Away from the protests I tried to maintain some sense of normality in my everyday routine but it was tough. I couldn’t leave my apartment complex to go for a run and I wasn’t able to go out in the evenings for a drink or to socialize due to the risks of traveling at night.
The truth is that I was scared all the time but the paradox is that I love what I do. The sense of purpose I feel from documenting stories of marginalized people and groups drives me to continue doing this work.
The role of the government-backed, militant civilian groups known as Collectivos is a contentious issue of the unrest in Venezuela. Did you have any contact with these groups?
I didn’t have any direct contact with Collectivos. However, on two occasions I did see masked gunmen on motorbikes fire into a crowd of protesters during demonstrations I attended, who witnesses claimed were Collectivos.
The series shows a mix of both peaceful and violent protesters, as well as the emergency services. How important was it for you to cover all different sides to this story? And do you think you managed to present an objective report?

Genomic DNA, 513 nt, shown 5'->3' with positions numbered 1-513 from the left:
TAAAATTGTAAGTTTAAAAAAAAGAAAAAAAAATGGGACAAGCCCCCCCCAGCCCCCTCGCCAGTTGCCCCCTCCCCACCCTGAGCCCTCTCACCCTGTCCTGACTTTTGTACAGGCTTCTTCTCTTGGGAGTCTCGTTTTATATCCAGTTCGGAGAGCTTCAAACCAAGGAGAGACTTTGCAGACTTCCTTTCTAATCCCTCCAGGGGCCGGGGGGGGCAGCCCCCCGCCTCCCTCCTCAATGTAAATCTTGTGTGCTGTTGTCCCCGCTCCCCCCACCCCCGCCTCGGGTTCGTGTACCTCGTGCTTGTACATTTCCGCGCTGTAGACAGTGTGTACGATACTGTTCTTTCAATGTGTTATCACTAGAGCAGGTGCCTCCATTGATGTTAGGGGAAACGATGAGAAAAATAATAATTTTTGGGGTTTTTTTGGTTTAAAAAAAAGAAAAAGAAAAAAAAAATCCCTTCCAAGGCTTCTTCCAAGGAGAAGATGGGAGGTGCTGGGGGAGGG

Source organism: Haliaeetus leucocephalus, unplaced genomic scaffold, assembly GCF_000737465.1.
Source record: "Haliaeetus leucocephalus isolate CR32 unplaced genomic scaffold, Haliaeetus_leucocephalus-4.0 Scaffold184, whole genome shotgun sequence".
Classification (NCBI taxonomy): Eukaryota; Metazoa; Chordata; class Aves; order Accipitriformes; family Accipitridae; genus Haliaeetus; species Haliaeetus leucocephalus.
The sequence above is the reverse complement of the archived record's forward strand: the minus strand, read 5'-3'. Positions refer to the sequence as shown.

My intention was to cover the demonstrations and to document the reasons why people were taking to the streets i.e. failing public services, food and medicine shortages. Unfortunately, the latter proved too difficult so I was mostly limited to attending the protests where I could put on a gas mask and work anonymously. In this sense, my coverage wasn’t as complete as I would have liked.